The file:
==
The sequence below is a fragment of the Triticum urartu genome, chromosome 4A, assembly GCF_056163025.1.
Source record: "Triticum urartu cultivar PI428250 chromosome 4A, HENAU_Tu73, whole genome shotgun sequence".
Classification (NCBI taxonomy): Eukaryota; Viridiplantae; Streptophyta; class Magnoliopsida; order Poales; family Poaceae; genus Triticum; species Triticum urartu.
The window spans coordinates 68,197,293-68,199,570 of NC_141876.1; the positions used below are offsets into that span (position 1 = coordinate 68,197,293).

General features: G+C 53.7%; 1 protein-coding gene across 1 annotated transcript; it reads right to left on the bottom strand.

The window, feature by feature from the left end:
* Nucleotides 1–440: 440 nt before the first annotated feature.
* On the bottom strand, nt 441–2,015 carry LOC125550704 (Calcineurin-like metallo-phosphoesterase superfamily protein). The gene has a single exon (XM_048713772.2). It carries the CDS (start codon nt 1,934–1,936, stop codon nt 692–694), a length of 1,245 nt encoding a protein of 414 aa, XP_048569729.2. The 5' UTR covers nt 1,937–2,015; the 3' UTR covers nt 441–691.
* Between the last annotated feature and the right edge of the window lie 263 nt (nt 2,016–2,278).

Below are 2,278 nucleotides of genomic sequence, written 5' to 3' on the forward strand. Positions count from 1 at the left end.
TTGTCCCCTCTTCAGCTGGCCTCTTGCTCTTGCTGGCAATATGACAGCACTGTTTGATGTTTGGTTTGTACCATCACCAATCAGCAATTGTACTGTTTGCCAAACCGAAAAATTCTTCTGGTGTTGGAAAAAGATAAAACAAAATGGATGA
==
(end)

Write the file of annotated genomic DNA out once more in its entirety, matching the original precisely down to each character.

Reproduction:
The sequence below is a fragment of the Triticum urartu genome, chromosome 4A, assembly GCF_056163025.1.
Source record: "Triticum urartu cultivar PI428250 chromosome 4A, HENAU_Tu73, whole genome shotgun sequence".
Classification (NCBI taxonomy): Eukaryota; Viridiplantae; Streptophyta; class Magnoliopsida; order Poales; family Poaceae; genus Triticum; species Triticum urartu.
The window spans coordinates 68,197,293-68,199,570 of NC_141876.1; the positions used below are offsets into that span (position 1 = coordinate 68,197,293).

General features: G+C 53.7%; 1 protein-coding gene across 1 annotated transcript; it reads right to left on the bottom strand.

The window, feature by feature from the left end:
* Nucleotides 1–440: 440 nt before the first annotated feature.
* On the bottom strand, nt 441–2,015 carry LOC125550704 (Calcineurin-like metallo-phosphoesterase superfamily protein). The gene has a single exon (XM_048713772.2). It carries the CDS (start codon nt 1,934–1,936, stop codon nt 692–694), a length of 1,245 nt encoding a protein of 414 aa, XP_048569729.2. The 5' UTR covers nt 1,937–2,015; the 3' UTR covers nt 441–691.
* Between the last annotated feature and the right edge of the window lie 263 nt (nt 2,016–2,278).

Below are 2,278 nucleotides of genomic sequence, written 5' to 3' on the forward strand. Positions count from 1 at the left end.
TTGTCCCCTCTTCAGCTGGCCTCTTGCTCTTGCTGGCAATATGACAGCACTGTTTGATGTTTGGTTTGTACCATCACCAATCAGCAATTGTACTGTTTGCCAAACCGAAAAATTCTTCTGGTGTTGGAAAAAGATAAAACAAAATGGATGA